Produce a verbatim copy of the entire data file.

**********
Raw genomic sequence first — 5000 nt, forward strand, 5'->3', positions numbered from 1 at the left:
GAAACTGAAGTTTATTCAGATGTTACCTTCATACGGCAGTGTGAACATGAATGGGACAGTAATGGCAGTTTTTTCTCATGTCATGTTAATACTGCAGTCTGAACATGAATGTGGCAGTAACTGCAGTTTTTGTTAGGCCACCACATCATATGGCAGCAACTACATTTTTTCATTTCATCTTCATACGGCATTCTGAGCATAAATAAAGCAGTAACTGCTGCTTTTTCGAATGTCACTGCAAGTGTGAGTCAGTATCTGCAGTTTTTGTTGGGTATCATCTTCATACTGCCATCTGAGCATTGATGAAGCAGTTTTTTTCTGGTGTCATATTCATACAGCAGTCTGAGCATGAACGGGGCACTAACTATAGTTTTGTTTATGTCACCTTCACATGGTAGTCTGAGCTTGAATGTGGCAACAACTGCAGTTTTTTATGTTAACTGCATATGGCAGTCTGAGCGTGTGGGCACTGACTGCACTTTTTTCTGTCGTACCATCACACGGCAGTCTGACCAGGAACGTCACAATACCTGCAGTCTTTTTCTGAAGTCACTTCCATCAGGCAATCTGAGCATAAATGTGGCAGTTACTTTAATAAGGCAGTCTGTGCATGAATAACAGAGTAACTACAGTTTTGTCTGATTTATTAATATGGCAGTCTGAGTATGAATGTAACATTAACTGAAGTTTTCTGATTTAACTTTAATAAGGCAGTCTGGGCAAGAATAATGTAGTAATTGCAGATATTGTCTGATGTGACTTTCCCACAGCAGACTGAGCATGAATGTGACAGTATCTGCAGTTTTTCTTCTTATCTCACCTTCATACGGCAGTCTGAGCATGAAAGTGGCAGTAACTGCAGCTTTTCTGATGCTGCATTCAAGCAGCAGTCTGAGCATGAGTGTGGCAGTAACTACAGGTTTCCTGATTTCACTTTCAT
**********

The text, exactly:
Raw genomic sequence first — 5000 nt, forward strand, 5'->3', positions numbered from 1 at the left:
GAAACTGAAGTTTATTCAGATGTTACCTTCATACGGCAGTGTGAACATGAATGGGACAGTAATGGCAGTTTTTTCTCATGTCATGTTAATACTGCAGTCTGAACATGAATGTGGCAGTAACTGCAGTTTTTGTTAGGCCACCACATCATATGGCAGCAACTACATTTTTTCATTTCATCTTCATACGGCATTCTGAGCATAAATAAAGCAGTAACTGCTGCTTTTTCGAATGTCACTGCAAGTGTGAGTCAGTATCTGCAGTTTTTGTTGGGTATCATCTTCATACTGCCATCTGAGCATTGATGAAGCAGTTTTTTTCTGGTGTCATATTCATACAGCAGTCTGAGCATGAACGGGGCACTAACTATAGTTTTGTTTATGTCACCTTCACATGGTAGTCTGAGCTTGAATGTGGCAACAACTGCAGTTTTTTATGTTAACTGCATATGGCAGTCTGAGCGTGTGGGCACTGACTGCACTTTTTTCTGTCGTACCATCACACGGCAGTCTGACCAGGAACGTCACAATACCTGCAGTCTTTTTCTGAAGTCACTTCCATCAGGCAATCTGAGCATAAATGTGGCAGTTACTTTAATAAGGCAGTCTGTGCATGAATAACAGAGTAACTACAGTTTTGTCTGATTTATTAATATGGCAGTCTGAGTATGAATGTAACATTAACTGAAGTTTTCTGATTTAACTTTAATAAGGCAGTCTGGGCAAGAATAATGTAGTAATTGCAGATATTGTCTGATGTGACTTTCCCACAGCAGACTGAGCATGAATGTGACAGTATCTGCAGTTTTTCTTCTTATCTCACCTTCATACGGCAGTCTGAGCATGAAAGTGGCAGTAACTGCAGCTTTTCTGATGCTGCATTCAAGCAGCAGTCTGAGCATGAGTGTGGCAGTAACTACAGGTTTCCTGATTTCACTTTCAT